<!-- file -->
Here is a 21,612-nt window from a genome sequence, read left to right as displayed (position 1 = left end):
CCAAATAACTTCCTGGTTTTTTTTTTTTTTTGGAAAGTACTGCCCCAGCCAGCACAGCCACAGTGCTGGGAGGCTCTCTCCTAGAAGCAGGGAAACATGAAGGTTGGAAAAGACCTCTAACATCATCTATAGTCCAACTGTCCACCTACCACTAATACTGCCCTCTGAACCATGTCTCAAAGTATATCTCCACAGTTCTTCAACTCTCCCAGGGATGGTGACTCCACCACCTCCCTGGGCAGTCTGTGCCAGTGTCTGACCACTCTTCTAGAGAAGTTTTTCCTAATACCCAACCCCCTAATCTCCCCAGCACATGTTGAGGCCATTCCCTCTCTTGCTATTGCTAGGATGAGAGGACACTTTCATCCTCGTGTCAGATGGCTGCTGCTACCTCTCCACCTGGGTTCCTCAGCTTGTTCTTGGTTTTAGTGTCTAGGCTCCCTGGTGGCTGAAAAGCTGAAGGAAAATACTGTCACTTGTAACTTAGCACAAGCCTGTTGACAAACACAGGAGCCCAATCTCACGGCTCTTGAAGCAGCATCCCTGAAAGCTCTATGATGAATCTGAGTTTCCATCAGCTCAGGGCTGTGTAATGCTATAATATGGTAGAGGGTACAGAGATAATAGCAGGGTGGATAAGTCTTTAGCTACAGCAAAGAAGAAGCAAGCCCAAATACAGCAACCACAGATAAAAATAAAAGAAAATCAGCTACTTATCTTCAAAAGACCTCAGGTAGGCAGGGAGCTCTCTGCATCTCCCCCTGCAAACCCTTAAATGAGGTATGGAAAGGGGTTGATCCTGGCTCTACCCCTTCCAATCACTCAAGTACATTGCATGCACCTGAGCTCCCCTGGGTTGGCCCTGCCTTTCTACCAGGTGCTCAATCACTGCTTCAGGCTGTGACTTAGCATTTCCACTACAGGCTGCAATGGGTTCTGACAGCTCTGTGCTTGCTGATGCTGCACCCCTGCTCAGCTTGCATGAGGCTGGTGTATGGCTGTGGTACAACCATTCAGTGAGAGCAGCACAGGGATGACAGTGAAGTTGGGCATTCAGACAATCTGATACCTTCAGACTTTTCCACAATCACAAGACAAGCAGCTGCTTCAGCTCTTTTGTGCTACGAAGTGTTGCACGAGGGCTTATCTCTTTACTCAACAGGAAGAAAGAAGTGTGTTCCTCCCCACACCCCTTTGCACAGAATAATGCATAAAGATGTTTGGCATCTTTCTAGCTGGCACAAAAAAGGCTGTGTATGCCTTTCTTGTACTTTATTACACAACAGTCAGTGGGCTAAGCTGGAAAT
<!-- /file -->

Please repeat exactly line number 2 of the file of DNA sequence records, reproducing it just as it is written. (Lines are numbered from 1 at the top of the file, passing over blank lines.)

CCAAATAACTTCCTGGTTTTTTTTTTTTTTTGGAAAGTACTGCCCCAGCCAGCACAGCCACAGTGCTGGGAGGCTCTCTCCTAGAAGCAGGGAAACATGAAGGTTGGAAAAGACCTCTAACATCATCTATAGTCCAACTGTCCACCTACCACTAATACTGCCCTCTGAACCATGTCTCAAAGTATATCTCCACAGTTCTTCAACTCTCCCAGGGATGGTGACTCCACCACCTCCCTGGGCAGTCTGTGCCAGTGTCTGACCACTCTTCTAGAGAAGTTTTTCCTAATACCCAACCCCCTAATCTCCCCAGCACATGTTGAGGCCATTCCCTCTCTTGCTATTGCTAGGATGAGAGGACACTTTCATCCTCGTGTCAGATGGCTGCTGCTACCTCTCCACCTGGGTTCCTCAGCTTGTTCTTGGTTTTAGTGTCTAGGCTCCCTGGTGGCTGAAAAGCTGAAGGAAAATACTGTCACTTGTAACTTAGCACAAGCCTGTTGACAAACACAGGAGCCCAATCTCACGGCTCTTGAAGCAGCATCCCTGAAAGCTCTATGATGAATCTGAGTTTCCATCAGCTCAGGGCTGTGTAATGCTATAATATGGTAGAGGGTACAGAGATAATAGCAGGGTGGATAAGTCTTTAGCTACAGCAAAGAAGAAGCAAGCCCAAATACAGCAACCACAGATAAAAATAAAAGAAAATCAGCTACTTATCTTCAAAAGACCTCAGGTAGGCAGGGAGCTCTCTGCATCTCCCCCTGCAAACCCTTAAATGAGGTATGGAAAGGGGTTGATCCTGGCTCTACCCCTTCCAATCACTCAAGTACATTGCATGCACCTGAGCTCCCCTGGGTTGGCCCTGCCTTTCTACCAGGTGCTCAATCACTGCTTCAGGCTGTGACTTAGCATTTCCACTACAGGCTGCAATGGGTTCTGACAGCTCTGTGCTTGCTGATGCTGCACCCCTGCTCAGCTTGCATGAGGCTGGTGTATGGCTGTGGTACAACCATTCAGTGAGAGCAGCACAGGGATGACAGTGAAGTTGGGCATTCAGACAATCTGATACCTTCAGACTTTTCCACAATCACAAGACAAGCAGCTGCTTCAGCTCTTTTGTGCTACGAAGTGTTGCACGAGGGCTTATCTCTTTACTCAACAGGAAGAAAGAAGTGTGTTCCTCCCCACACCCCTTTGCACAGAATAATGCATAAAGATGTTTGGCATCTTTCTAGCTGGCACAAAAAAGGCTGTGTATGCCTTTCTTGTACTTTATTACACAACAGTCAGTGGGCTAAGCTGGAAAT